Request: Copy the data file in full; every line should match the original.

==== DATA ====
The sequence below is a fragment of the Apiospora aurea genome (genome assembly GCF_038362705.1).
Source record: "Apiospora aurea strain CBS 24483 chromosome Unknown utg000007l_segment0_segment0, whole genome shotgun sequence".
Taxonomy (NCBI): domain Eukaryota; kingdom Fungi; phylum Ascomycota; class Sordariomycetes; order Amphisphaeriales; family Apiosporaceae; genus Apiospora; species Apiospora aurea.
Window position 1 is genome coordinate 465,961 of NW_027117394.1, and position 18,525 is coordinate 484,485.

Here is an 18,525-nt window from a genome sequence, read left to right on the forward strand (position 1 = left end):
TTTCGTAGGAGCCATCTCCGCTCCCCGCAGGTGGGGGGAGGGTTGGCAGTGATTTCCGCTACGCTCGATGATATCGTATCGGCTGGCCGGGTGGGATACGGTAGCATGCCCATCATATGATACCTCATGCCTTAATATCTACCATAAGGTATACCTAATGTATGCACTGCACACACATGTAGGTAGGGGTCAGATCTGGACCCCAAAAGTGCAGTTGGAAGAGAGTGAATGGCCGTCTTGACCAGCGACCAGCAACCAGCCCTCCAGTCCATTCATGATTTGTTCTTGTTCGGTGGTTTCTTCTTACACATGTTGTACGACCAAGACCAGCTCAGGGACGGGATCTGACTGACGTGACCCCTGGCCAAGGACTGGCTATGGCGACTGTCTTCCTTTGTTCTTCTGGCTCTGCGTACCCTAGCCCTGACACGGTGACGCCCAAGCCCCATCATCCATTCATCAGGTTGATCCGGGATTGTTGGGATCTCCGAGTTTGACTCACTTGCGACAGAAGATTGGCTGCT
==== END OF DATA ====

The sequence below is a fragment of the Apiospora aurea genome (genome assembly GCF_038362705.1).
Source record: "Apiospora aurea strain CBS 24483 chromosome Unknown utg000007l_segment0_segment0, whole genome shotgun sequence".
Taxonomy (NCBI): domain Eukaryota; kingdom Fungi; phylum Ascomycota; class Sordariomycetes; order Amphisphaeriales; family Apiosporaceae; genus Apiospora; species Apiospora aurea.
Window position 1 is genome coordinate 465,961 of NW_027117394.1, and position 18,525 is coordinate 484,485.

Here is an 18,525-nt window from a genome sequence, read left to right on the forward strand (position 1 = left end):
TTTCGTAGGAGCCATCTCCGCTCCCCGCAGGTGGGGGGAGGGTTGGCAGTGATTTCCGCTACGCTCGATGATATCGTATCGGCTGGCCGGGTGGGATACGGTAGCATGCCCATCATATGATACCTCATGCCTTAATATCTACCATAAGGTATACCTAATGTATGCACTGCACACACATGTAGGTAGGGGTCAGATCTGGACCCCAAAAGTGCAGTTGGAAGAGAGTGAATGGCCGTCTTGACCAGCGACCAGCAACCAGCCCTCCAGTCCATTCATGATTTGTTCTTGTTCGGTGGTTTCTTCTTACACATGTTGTACGACCAAGACCAGCTCAGGGACGGGATCTGACTGACGTGACCCCTGGCCAAGGACTGGCTATGGCGACTGTCTTCCTTTGTTCTTCTGGCTCTGCGTACCCTAGCCCTGACACGGTGACGCCCAAGCCCCATCATCCATTCATCAGGTTGATCCGGGATTGTTGGGATCTCCGAGTTTGACTCACTTGCGACAGAAGATTGGCTGCT